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Cakemen What is a cakeman, and when do we serve it? .

In this assignment me (Bernt) and (Eirik), are going to write about “kakemenn” or in English “cakemen”. Cakemen are a traditional pastry we Norwegians bake for Christmas; it is even so Norwegian that it doesn’t have a proper English word for it! Cakemen are very popular in Norway. And because Christmas is all about money, the local bakeries start to sell them in September to earn some extra money. Cakemen are like you see a lot like a gingerbread man, except that they are not brown, and tastes completely unlike. As a matter of fact I have my old granny’s recipe, which she “borrowed” from a local bakery, Lieberman, and we have had it since then. There are many varieties of cakemen; you can make them hard or soft and in different colours and figures. Just like you do with gingerbread! Ps: This recipe makes soft cakemen. Summary: “Kakemenn” are a traditional Christmas pastry which every Norwegian loves. They look like white gingerbread, but the taste is quite unique. And we have the best “homemade” recipe (after our opinion) right here! It is very normal to sell cakemen in the stores; those cakemen down at the picture are the most popular cakemen I know of.

Those cake tins t the picture, is typical figures we use to form the cakemen with.

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Granny Henny`s recipe. 4 dl milk 7 dl sugar 130 g butter 18 dl flour 5 teaspoons bakers ammonia (hjortetakkssalt)

1. You cook the milk and then you add the sugar and butter. And stir it all together to a “sugary butter milk”. 2. Then you wait for it to cool of. 3. And after the cool of, you can add the flour and bakers ammonia. And make it in to a “light” dough. Then you put it in the freezer for 30 minutes or so, to make it cold. 4. This is the fun part! You take the dough (just a little bit of it) and you roll it out. Remember lots of flour, because it is very sticky! Now you take a cake tin, like those you use to gingerbread. And you make all kinds of weird shapes and figures. Like a reindeer, Santa or just something as simple as a heart. 5. Then you put it in the oven at 18o degrees Celsius 10-12 minutes.

Personal experiences about the recipe. Hehe, things doesn’t always get as you want it around cooking. Something I and Eirik experienced... Where should I start? 1. We made them too hard (softened up after some days). The reason was that we had them at “hot air” in the oven; take it at the “two lines” mark instead. 2. We had too little bakers’ ammonia, so they turned out to be pretty flat. 3. That the milk is supposed to be cooled of, doesn`t necessarily mean that is has to be ice cold. Just colder then it was right after the cooking. 4. You have to expect some disagreements with the dough. It is very hard to roll out, and you will probably tear it apart at your first try. 5. If you ever make this in class, I recommend reducing the recipe to half. The frying takes way to long time and make way to many cakemen!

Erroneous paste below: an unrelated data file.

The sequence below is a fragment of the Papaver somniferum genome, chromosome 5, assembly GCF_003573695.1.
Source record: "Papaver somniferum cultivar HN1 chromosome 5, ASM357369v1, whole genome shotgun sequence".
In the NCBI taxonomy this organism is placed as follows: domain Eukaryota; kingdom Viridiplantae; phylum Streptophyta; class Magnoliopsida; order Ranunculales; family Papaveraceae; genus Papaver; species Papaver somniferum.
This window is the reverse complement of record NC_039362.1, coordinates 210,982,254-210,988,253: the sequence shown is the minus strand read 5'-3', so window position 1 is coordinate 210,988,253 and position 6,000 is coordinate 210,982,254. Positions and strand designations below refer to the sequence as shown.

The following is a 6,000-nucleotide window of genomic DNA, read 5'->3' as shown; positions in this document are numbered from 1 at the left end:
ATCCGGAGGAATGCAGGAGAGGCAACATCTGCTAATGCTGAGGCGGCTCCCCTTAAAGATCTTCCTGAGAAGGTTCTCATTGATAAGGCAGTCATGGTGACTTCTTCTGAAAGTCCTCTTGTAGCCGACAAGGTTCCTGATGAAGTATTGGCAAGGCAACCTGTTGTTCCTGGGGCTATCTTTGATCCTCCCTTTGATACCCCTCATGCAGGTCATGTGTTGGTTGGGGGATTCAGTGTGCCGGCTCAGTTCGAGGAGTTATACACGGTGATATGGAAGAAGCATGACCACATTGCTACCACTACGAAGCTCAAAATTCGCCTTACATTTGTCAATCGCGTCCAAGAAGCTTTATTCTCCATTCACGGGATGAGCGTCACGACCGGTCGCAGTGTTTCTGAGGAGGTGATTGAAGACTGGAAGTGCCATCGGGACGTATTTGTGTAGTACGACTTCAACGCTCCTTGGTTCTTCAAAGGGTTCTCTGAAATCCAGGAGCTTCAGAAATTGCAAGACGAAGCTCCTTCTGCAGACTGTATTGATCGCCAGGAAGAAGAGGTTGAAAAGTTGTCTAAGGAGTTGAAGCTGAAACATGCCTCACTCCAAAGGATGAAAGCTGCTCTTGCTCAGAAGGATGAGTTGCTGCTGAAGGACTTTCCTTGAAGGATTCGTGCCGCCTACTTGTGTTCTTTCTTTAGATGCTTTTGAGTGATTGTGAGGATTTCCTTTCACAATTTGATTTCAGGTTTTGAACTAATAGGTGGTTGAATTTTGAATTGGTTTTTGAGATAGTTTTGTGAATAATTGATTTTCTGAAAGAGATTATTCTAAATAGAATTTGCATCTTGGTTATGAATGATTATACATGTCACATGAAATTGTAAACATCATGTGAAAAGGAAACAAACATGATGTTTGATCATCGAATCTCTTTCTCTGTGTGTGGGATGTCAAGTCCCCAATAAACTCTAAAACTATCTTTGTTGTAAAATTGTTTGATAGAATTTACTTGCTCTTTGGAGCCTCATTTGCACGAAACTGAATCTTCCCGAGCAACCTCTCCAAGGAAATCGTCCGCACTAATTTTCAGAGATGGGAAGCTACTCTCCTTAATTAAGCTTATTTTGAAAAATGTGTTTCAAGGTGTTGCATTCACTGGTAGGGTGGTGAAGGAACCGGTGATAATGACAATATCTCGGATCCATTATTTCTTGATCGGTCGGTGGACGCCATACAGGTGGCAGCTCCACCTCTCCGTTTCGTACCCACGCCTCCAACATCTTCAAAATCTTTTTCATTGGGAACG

6. Make sure that you have someone who loves Christmas to taste at them! Because, you may be disappointed when nobody taste at them or even consider eating them! (That`s what happened to me and Eirik...)

The result: Here are some pictures form the cooking Eirik (grey) and Bernt (white) are making the dough. And some pictures of the result, we painted some of them. Just for fun.

We have a dream We really hope that someone out there will read this and think “Hum... Maybe I’ll make this at home for my family or class� or something like that. Well they`ll probably think in Spanish or their own language, but still... And I also hope that our experiences will help someone out there, if someone ever considers making this.

The end and merry Christmas !


Just a fun fact: The world`s largest cakeman was made in Denmark, in 1995. It was 255 m2 big, and weighted 4 tons. It consisted of 1,200 kg flour, 2,500 eggs, 1,150 kg margarine, 800 kg clayed sugar , 400 kg sugar , 250 l milk and 250 l water.

Bernt and eirik` cakemen  

A traditional Christmas recipe from Norway :)